Finding the right credit card to foot the school bill

Last updated on November 25th, 2021
  Written by 
Bill Tsouvalas
Bill Tsouvalas is the managing director and a key company spokesperson at Savvy. As a personal finance expert, he often shares his insights on a range of topics, being featured on leading news outlets including News Corp publications such as the Daily Telegraph and Herald Sun, Fairfax Media publications such as the Australian Financial Review, the Seven Network and more. Bill has over 15 years of experience working in the finance industry and founded Savvy in 2010 with a vision to provide affordable and accessible finance options to all Australians. He has built Savvy from a small asset finance brokerage into a financial comparison website which now attracts close to 2 million Aussies per year and was included in the BRW’s Fast 100 in 2015 as one of the fastest-growing companies in the country. He’s passionate about helping Australians make financially savvy decisions and reviews content across the brand to ensure its accuracy. You can follow Bill on LinkedIn.
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The start of the school year can be a stressful period as you equip your children with the right tools for the children. With the use of technology on the increase in the class rooms parents could expect to fork out an average of $269. Finding the right credit card to foot the bill can make your back to school shopping easier. Here are four ways a credit card can help you with the school bill.

Choose a card that gives back

According to a study released by the Commonwealth Bank, Aussie parents could expect to pay a total of $1.7 billion on top of school fees when it comes to back to school expenses. That will be the average $829 that will be added to Australian household. If you invest in a credit card that offers a great sign up bonus and travel rewards scheme, the expense can do you a huge favour in paying off a much-needed holiday.

Let your interest free period pay it forward

When shopping for a credit card the best thing that you can do is to compare it to other offers out there to see if you are getting the best deal. The features are also something you would want to analyse to see if it matches your lifestyle and spending habits.

Offers of an interest rate free period can help immensely in footing the bill as it will help you pay off your credit card at an affordable rate. However, be aware of the expiry date of the interest-free period. If the card shows that the interest rate will rise considerably after the period is over and you won’t be able to pay off the increased rate, then it’s best to steer clear.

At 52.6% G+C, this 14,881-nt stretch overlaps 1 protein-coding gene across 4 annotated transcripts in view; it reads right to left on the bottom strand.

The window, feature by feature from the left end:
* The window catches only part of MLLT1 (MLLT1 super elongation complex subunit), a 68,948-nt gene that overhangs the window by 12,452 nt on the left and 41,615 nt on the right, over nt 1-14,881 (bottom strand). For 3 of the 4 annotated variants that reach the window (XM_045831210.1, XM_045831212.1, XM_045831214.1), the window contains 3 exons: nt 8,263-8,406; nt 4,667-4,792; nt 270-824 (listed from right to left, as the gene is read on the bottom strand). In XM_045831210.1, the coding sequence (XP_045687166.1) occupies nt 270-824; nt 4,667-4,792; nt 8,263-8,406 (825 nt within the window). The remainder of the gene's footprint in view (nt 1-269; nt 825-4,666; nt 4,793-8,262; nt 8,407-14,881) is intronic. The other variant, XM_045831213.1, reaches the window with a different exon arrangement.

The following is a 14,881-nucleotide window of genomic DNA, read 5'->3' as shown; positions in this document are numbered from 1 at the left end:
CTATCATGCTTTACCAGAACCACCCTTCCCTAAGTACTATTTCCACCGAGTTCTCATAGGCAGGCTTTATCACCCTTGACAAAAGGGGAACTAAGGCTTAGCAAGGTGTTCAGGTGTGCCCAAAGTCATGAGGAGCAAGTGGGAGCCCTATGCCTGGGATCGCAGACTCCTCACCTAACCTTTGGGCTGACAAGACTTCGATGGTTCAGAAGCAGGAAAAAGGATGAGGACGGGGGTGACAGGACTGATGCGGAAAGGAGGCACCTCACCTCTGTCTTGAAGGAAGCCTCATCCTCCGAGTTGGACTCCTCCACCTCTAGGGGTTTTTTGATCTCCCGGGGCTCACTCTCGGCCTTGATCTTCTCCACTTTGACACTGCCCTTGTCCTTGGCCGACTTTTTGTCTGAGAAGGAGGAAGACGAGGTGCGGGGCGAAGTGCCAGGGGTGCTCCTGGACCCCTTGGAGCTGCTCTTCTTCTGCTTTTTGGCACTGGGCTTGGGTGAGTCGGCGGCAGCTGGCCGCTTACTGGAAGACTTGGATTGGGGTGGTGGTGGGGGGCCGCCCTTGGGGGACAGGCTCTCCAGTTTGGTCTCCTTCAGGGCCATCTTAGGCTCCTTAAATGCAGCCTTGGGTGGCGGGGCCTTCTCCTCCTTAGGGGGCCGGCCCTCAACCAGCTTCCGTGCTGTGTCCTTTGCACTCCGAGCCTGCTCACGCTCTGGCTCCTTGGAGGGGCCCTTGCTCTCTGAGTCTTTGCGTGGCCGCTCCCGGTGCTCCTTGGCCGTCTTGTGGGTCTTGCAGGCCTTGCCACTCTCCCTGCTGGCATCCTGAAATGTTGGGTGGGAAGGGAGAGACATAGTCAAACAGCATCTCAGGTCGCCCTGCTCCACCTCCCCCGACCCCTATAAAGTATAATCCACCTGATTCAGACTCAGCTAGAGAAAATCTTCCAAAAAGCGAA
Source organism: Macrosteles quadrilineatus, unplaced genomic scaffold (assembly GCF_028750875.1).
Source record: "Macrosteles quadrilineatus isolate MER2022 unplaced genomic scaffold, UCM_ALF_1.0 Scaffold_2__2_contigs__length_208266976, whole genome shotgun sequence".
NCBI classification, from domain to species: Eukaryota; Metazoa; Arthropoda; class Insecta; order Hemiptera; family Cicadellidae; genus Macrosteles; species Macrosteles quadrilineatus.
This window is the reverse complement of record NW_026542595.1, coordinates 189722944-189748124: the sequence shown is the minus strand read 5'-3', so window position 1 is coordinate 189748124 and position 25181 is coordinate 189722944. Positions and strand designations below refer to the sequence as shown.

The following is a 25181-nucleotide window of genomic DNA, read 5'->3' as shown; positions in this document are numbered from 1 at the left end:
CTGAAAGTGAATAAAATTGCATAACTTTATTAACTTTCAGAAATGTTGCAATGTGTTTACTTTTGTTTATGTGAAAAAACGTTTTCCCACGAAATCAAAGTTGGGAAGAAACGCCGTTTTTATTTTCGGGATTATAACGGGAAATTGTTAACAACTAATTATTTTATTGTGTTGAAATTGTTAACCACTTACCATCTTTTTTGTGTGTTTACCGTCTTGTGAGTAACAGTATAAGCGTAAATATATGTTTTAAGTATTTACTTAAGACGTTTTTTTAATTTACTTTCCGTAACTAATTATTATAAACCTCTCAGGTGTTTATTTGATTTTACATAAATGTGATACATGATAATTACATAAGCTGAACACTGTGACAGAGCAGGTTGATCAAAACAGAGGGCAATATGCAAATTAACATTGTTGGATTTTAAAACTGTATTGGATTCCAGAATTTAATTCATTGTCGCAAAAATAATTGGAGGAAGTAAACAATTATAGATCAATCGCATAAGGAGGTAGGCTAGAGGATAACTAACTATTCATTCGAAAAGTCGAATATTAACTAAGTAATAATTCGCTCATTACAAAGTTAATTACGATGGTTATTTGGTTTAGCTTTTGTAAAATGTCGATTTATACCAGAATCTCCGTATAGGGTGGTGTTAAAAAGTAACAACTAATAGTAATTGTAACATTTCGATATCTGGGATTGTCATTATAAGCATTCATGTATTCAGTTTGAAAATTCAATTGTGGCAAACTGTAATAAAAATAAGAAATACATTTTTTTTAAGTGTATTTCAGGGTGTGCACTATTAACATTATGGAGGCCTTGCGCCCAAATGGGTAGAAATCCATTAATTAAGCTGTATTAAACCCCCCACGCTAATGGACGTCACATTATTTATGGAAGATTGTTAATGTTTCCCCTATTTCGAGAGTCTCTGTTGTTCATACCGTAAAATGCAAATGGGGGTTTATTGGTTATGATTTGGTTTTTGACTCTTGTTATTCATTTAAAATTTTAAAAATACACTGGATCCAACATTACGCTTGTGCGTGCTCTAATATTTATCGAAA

Create a budget

If you want to tackle back to school expense properly you will need a budget. The study by Commonwealth Bank showed that 49% of parents did not have a budget or a plan in place. Using a credit card as a magic wand without having a plan can prove disastrous. Having a plan or a budget will guide where you spend your money. Work your credit card into your budget by taking into consideration of how you can gain rewards. Always keep the terms and conditions of the rewards in mind so that you don’t end up spending money on products that won’t give you rewards in return.

Don’t use the school bill as an excuse

A credit card can be convenient if used right, but if you are using your children’s school bill as an excuse to add to your collection of credit cards you will have to rethink your decision. You will have to consider whether you really need a credit card, or you could do with some healthy cutting down of your budget. If you conclude that you could be frugal with your budget you can save money by making your children’s lunch. You can reduce the cost in uniform by buying a set of two and stick to washing it. You can search the market for used books that will help save you a buck or two

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This guide provides general information and does not consider your individual needs, finances or objectives. We do not make any recommendation or suggestion about which product is best for you based on your specific situation and we do not compare all companies in the market, or all products offered by all companies. It’s always important to consider whether professional financial, legal or taxation advice is appropriate for you before choosing or purchasing a financial product.

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